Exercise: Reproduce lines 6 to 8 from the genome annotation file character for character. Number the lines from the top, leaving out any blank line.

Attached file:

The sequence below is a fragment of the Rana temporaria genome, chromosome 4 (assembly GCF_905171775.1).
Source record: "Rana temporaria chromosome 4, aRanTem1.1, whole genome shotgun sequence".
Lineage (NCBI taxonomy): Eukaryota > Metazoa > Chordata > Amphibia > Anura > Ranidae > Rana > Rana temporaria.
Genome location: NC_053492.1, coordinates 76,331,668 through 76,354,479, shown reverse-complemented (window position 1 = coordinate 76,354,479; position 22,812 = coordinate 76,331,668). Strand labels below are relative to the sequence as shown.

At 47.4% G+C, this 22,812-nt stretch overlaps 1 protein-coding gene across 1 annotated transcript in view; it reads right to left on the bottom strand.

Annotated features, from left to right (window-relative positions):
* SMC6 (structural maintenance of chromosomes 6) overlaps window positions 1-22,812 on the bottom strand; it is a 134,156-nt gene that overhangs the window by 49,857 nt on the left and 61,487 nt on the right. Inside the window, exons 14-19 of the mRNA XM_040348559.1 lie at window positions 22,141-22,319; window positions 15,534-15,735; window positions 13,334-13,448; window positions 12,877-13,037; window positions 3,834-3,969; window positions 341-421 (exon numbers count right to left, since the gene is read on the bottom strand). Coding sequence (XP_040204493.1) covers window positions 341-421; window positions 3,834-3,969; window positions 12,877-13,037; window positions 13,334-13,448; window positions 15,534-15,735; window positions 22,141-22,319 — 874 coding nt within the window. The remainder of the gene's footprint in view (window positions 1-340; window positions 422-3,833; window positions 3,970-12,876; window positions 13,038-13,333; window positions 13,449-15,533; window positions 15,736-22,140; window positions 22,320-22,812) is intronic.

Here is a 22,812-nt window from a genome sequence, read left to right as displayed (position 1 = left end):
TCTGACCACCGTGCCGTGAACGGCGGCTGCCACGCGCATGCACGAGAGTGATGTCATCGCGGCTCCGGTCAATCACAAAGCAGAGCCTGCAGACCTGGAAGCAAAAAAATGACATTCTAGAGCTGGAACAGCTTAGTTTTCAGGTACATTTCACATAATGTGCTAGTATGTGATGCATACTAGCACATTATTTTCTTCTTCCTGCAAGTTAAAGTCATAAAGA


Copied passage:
Annotated features, from left to right (window-relative positions):
* SMC6 (structural maintenance of chromosomes 6) overlaps window positions 1-22,812 on the bottom strand; it is a 134,156-nt gene that overhangs the window by 49,857 nt on the left and 61,487 nt on the right. Inside the window, exons 14-19 of the mRNA XM_040348559.1 lie at window positions 22,141-22,319; window positions 15,534-15,735; window positions 13,334-13,448; window positions 12,877-13,037; window positions 3,834-3,969; window positions 341-421 (exon numbers count right to left, since the gene is read on the bottom strand). Coding sequence (XP_040204493.1) covers window positions 341-421; window positions 3,834-3,969; window positions 12,877-13,037; window positions 13,334-13,448; window positions 15,534-15,735; window positions 22,141-22,319 — 874 coding nt within the window. The remainder of the gene's footprint in view (window positions 1-340; window positions 422-3,833; window positions 3,970-12,876; window positions 13,038-13,333; window positions 13,449-15,533; window positions 15,736-22,140; window positions 22,320-22,812) is intronic.

Here is a 22,812-nt window from a genome sequence, read left to right as displayed (position 1 = left end):